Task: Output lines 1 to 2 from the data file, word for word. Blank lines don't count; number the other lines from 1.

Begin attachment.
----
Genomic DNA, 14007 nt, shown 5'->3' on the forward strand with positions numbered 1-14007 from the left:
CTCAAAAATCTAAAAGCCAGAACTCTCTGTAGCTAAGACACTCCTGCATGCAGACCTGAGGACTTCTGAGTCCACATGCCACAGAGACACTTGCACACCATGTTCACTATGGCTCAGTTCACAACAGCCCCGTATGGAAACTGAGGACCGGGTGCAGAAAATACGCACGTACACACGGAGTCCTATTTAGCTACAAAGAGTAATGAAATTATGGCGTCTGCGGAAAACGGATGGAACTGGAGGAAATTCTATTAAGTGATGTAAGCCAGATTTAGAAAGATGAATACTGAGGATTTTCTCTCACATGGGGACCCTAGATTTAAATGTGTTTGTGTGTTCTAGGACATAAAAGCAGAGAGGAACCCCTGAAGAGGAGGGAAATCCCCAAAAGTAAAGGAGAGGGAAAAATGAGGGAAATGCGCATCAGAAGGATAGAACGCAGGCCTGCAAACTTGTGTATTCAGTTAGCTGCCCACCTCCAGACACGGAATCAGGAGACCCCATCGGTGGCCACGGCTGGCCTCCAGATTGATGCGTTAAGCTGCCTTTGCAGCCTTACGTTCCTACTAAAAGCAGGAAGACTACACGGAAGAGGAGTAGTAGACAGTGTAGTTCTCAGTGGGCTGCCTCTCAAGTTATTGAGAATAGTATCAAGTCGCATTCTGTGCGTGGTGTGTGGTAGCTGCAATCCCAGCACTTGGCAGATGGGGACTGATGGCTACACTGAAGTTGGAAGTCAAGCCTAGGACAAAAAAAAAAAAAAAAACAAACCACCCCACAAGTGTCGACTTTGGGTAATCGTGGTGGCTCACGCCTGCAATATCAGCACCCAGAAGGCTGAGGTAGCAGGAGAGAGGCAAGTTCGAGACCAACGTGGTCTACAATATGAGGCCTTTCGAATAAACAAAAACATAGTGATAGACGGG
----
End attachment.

Genomic DNA, 14007 nt, shown 5'->3' on the forward strand with positions numbered 1-14007 from the left:
CTCAAAAATCTAAAAGCCAGAACTCTCTGTAGCTAAGACACTCCTGCATGCAGACCTGAGGACTTCTGAGTCCACATGCCACAGAGACACTTGCACACCATGTTCACTATGGCTCAGTTCACAACAGCCCCGTATGGAAACTGAGGACCGGGTGCAGAAAATACGCACGTACACACGGAGTCCTATTTAGCTACAAAGAGTAATGAAATTATGGCGTCTGCGGAAAACGGATGGAACTGGAGGAAATTCTATTAAGTGATGTAAGCCAGATTTAGAAAGATGAATACTGAGGATTTTCTCTCACATGGGGACCCTAGATTTAAATGTGTTTGTGTGTTCTAGGACATAAAAGCAGAGAGGAACCCCTGAAGAGGAGGGAAATCCCCAAAAGTAAAGGAGAGGGAAAAATGAGGGAAATGCGCATCAGAAGGATAGAACGCAGGCCTGCAAACTTGTGTATTCAGTTAGCTGCCCACCTCCAGACACGGAATCAGGAGACCCCATCGGTGGCCACGGCTGGCCTCCAGATTGATGCGTTAAGCTGCCTTTGCAGCCTTACGTTCCTACTAAAAGCAGGAAGACTACACGGAAGAGGAGTAGTAGACAGTGTAGTTCTCAGTGGGCTGCCTCTCAAGTTATTGAGAATAGTATCAAGTCGCATTCTGTGCGTGGTGTGTGGTAGCTGCAATCCCAGCACTTGGCAGATGGGGACTGATGGCTACACTGAAGTTGGAAGTCAAGCCTAGGACAAAAAAAAAAAAAAAAACAAACCACCCCACAAGTGTCGACTTTGGGTAATCGTGGTGGCTCACGCCTGCAATATCAGCACCCAGAAGGCTGAGGTAGCAGGAGAGAGGCAAGTTCGAGACCAACGTGGTCTACAATATGAGGCCTTTCGAATAAACAAAAACATAGTGATAGACGGG